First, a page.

So perhaps you or someone else can answer this question. If I should change the substrate and keep my filter stable, should the worst thing I should expect be a mini-cycle?

From what I understand a 5g is the absolute lowest level of tank that can be cycled. During my 'fish in' cycle I experienced some short-lived cloudy and parameter off moments that made me nervous (my betta thank god was a trooper and as stated is now thriving). I am truly hoping to avoid this.

If I do go forward with the substrate change, should I as well do a 100% water change or attempt to rid the tank of the substrate with an amount still inside?
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Old 07-27-2012, 10:08 PM   #6 
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Eh, maybe that's the worst that could happen. Almost all the BB you need is in your filter so even if you lose the gravel, it still might work.

You can actually cycle a tank below 5 gallons. Well, you're cycling the filter. It just takes more time and patience for it to fully cycle since a small tank can have ammonia build up very quickly, as well as the nitrites and nitrates. I'm actually starting a cycle in my 3.5 when my sponge filter arrives so all I need is a test kit.

If your Betta is the only one in the tank, it's recommended to have a fish-in cycle. The Betta would be strong enough to withstand the ammonia and you don't have to get any feeders or pure ammonia.

Never do a 100% change on a cycling/cycled tank. It's going to lose the good things from the water. All that hard work will go off.
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Old 07-27-2012, 10:08 PM   #7 
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On a side note... I love the look of sand in a tank and actually had white sand for a while and then changed it to black sand that was specifically made for live plants.

Long story short....after months of my poor Gandalf having swim bladder disease, changing foods, changing amounts, times, types of foods, fasting, feeding peas etc etc.. I finally realized he was injesting some of the sand while exploring his tank. Once I got rid of the sand and went back to gravel his swim bladder issues cleared up.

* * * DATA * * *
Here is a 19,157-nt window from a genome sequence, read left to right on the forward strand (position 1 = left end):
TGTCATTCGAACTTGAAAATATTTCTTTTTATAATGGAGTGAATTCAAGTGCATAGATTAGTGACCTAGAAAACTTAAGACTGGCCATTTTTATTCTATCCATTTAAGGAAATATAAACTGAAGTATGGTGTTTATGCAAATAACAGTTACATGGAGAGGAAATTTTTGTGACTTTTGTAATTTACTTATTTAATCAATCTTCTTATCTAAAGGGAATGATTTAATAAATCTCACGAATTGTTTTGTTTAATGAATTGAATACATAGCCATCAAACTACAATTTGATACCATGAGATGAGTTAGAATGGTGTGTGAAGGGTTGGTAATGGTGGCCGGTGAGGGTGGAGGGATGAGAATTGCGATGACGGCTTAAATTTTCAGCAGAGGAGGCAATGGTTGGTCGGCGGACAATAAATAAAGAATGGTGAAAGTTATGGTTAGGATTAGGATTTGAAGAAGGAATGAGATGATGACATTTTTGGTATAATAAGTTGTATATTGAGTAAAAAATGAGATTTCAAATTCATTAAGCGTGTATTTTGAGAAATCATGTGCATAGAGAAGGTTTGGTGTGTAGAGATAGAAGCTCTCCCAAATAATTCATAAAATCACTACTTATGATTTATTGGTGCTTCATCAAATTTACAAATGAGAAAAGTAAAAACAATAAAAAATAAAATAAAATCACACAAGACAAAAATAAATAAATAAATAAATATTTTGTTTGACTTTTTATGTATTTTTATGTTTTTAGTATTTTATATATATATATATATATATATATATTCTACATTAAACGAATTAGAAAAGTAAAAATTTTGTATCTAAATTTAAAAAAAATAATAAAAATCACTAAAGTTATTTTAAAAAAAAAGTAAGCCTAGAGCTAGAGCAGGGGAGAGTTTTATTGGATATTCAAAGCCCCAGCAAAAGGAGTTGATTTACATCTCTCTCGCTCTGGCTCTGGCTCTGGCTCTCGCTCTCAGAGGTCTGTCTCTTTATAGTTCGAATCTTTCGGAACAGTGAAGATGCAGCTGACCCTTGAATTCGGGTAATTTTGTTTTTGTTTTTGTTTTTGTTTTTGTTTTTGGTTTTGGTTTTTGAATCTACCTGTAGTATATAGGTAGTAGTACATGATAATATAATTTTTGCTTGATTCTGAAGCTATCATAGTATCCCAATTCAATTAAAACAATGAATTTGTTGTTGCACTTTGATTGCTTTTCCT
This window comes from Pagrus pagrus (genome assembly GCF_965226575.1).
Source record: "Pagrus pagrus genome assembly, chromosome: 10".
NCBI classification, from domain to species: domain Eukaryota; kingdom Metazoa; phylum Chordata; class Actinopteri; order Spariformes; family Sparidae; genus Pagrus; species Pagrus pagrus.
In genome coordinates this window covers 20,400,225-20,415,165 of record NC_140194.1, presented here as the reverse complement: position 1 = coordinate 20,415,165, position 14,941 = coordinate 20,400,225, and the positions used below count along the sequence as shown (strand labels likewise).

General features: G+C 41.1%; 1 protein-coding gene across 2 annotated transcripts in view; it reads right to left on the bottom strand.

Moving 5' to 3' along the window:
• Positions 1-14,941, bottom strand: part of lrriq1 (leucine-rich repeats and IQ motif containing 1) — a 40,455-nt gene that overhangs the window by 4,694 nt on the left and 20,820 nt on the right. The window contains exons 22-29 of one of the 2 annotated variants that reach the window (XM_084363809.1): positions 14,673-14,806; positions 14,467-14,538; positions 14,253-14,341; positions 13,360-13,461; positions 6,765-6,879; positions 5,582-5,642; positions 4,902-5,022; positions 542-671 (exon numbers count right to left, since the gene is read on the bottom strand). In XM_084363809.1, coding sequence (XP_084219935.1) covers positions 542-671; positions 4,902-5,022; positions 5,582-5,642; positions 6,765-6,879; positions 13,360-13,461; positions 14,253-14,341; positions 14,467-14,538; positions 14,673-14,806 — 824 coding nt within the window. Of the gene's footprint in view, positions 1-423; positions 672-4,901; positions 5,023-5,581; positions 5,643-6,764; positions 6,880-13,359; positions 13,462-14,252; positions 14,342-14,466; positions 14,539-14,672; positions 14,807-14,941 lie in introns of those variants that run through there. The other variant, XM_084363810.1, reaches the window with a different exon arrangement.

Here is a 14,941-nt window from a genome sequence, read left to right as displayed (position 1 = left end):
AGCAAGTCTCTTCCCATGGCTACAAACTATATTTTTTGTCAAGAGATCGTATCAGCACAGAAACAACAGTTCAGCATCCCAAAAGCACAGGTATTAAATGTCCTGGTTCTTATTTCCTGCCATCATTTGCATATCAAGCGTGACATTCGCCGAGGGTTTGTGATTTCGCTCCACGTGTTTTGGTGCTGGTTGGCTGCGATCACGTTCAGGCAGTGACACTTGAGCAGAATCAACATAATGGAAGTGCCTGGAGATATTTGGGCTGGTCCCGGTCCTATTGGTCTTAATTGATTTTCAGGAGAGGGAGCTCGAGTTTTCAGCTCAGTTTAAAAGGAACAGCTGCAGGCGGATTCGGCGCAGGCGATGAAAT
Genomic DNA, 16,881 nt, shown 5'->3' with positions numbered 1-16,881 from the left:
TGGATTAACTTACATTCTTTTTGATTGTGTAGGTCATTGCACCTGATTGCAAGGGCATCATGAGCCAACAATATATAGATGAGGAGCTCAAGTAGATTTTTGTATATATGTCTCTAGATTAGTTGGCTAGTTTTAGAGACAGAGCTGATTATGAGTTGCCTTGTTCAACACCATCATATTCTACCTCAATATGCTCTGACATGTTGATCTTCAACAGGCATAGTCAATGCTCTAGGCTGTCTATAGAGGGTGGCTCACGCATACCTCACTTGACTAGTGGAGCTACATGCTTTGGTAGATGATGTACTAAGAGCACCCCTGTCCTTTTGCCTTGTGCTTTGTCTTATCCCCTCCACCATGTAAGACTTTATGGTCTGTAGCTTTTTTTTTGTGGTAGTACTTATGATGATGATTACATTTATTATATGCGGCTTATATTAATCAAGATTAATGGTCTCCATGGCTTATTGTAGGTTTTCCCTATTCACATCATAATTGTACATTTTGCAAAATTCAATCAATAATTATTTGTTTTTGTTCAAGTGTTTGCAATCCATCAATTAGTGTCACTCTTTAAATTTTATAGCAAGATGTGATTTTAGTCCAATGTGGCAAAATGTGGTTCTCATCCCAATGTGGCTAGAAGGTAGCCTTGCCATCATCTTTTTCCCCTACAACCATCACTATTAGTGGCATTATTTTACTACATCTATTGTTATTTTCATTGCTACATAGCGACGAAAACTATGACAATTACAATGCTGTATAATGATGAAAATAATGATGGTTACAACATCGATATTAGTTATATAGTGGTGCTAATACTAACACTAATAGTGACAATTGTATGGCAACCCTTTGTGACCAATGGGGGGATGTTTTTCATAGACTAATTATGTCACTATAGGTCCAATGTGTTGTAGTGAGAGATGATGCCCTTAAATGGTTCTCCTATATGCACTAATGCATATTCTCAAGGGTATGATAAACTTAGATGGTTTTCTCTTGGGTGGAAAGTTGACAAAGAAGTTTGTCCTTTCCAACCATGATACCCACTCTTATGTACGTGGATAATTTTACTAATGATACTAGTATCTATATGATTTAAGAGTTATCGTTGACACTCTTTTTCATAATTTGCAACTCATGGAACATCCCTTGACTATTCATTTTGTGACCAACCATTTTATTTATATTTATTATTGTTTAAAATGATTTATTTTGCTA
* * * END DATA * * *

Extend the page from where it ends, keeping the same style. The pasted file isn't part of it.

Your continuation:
You may not have issues at all, a lot of people use sand as substrate especially when they want live plants. As we all know each Betta is different with different personalities etc so you may be fine with sand, Gandalf just happens to like to eat sand! Lol

Last edited by Greylady; 07-27-2012 at 10:13 PM.
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Old 07-27-2012, 10:18 PM   #8 
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In my opinion, and again I'm no expert, I think 100. % water change is fine as long as you keep the filter in a bucket of the current tanks water to avoid killing the BB (beneficial bacteria). I don't think there would be enough BB in the substrate or water to bother keeping any of it to add back to the new setup.

Yes you may go through a mini cycle as you stated, that's why it would be a good idea to test your water frequently after the initial change just to make sure, once you see a small amount of nitrates and zero nitrites and ammonia you know your completely cycled again.

Last edited by Greylady; 07-27-2012 at 10:22 PM.
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Old 07-27-2012, 10:19 PM   #9 
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thanks a ton!
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Old 07-27-2012, 10:27 PM   #10 
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You're very welcome. Good luck and let us know how it goes and pics are always good!